I spent the day today putting together care packages to send to soldiers in Iraq and Afghanistan. As I took the last of them to the post office, a thought occurred to me while I was standing in line: Why am I doing this?
There's no question that I like to do things for other people. I got a warm fuzzy feeling boxing up hygiene products and dry goods and magazines, knowing that someone a world away might enjoy a gift from home. I had a blast ringing the Salvation Army bell last week. I'm glad I stopped and gave my neighbor a ride the week before.
Why do I like doing things for other people? Is it because I know they'll appreciate it, or because it makes me feel good? And if it's a little bit of the latter, is that wrong?
I once saw an author on TV talking about how when we do good things for other people it causes a chemical reaction in our bodies that actually makes us feel good. Being unselfish actually does us physical good.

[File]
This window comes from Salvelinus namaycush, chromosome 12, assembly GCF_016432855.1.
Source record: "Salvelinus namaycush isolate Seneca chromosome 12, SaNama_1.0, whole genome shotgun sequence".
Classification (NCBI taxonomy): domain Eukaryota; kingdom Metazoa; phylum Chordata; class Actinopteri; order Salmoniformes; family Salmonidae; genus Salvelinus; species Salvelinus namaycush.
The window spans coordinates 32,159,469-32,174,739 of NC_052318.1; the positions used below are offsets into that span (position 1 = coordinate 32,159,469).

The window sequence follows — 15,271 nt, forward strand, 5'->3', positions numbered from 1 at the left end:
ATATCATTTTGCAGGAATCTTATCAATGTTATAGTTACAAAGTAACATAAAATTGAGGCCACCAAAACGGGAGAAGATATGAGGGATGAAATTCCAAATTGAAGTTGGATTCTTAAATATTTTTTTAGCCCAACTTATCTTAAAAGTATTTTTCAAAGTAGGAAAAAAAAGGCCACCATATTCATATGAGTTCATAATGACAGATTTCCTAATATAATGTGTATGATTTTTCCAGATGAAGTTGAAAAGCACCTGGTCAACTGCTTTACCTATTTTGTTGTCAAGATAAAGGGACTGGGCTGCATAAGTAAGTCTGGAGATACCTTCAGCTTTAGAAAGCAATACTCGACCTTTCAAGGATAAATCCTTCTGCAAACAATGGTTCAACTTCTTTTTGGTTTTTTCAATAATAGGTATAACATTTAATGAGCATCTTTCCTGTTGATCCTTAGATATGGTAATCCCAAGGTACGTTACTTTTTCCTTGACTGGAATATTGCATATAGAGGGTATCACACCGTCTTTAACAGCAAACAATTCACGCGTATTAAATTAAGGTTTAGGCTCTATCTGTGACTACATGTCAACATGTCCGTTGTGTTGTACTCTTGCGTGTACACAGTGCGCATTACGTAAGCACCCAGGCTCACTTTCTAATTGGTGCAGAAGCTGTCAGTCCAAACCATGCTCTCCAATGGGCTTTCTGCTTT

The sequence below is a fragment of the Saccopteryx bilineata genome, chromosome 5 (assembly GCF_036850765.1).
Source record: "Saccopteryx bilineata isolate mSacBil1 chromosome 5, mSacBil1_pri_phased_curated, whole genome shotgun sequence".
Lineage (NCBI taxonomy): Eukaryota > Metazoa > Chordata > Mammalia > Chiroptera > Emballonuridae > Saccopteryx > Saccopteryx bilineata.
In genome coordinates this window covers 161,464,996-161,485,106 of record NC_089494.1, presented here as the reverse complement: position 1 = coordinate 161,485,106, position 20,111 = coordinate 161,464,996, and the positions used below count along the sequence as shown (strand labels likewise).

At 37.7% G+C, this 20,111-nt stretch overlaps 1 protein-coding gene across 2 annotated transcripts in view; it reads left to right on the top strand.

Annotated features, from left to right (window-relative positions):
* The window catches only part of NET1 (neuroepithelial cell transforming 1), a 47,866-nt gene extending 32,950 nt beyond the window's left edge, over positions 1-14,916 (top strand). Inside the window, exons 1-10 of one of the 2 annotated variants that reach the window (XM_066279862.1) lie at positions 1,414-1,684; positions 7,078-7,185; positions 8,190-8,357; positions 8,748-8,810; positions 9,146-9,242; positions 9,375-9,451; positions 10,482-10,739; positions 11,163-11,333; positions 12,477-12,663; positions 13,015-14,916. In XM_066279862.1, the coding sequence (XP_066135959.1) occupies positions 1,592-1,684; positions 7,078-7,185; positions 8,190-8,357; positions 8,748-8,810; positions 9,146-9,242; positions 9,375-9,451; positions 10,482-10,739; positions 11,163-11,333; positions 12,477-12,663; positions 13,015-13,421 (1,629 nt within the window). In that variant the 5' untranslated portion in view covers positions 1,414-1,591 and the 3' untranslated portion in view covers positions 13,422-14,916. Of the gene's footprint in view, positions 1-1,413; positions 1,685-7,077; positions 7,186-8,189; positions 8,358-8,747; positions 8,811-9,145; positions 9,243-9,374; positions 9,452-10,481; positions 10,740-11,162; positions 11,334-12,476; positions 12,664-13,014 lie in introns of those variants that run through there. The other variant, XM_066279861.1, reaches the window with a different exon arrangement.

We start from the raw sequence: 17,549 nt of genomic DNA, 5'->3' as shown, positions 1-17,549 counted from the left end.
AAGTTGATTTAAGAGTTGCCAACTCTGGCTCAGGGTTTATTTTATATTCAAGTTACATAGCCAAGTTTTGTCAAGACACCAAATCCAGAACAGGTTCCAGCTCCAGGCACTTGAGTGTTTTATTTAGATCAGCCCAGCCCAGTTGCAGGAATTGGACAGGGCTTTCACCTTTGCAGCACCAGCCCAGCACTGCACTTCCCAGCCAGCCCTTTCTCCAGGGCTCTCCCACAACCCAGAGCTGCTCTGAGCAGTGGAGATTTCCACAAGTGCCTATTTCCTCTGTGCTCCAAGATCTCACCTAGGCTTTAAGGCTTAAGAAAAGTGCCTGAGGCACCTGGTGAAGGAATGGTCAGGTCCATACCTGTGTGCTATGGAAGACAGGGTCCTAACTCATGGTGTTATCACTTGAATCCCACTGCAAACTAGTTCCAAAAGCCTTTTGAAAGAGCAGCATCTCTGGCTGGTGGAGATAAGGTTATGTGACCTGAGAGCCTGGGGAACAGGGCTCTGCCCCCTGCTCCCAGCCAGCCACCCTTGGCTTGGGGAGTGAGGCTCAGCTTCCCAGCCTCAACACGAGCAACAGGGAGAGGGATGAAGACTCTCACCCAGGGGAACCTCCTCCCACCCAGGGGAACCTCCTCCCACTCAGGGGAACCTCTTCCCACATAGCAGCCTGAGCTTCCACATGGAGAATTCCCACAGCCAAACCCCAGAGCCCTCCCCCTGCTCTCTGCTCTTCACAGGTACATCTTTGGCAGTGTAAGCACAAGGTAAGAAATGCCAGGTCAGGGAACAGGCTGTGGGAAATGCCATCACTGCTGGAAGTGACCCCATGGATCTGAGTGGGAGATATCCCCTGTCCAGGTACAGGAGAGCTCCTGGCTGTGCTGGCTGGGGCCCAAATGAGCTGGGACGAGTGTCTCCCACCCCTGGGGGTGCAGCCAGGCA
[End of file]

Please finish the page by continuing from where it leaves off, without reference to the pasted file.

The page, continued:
There's even a research project called The Institute for Research on Unlimited Love, focusing on the effects of unconditional love and compassion for humanity. The researchers claim that "Participation in this love is the pinnacle of spirituality, inspiring inner peace, abiding kindness and effective action in the world."
So loving people brings me peace and passes on kindness in the world. But isn't loving so that I feel good itself a bit self serving? Or is feeling good the blessing I get from being obedient to Jesus' command to love my neighbor?
And what eternal good is passing along kindness? If my good service brings earthly benefits to the recipient - food, shelter, financial assistance, clean water - but not a spiritual connection with an eternal Savior, have I really done any good at all?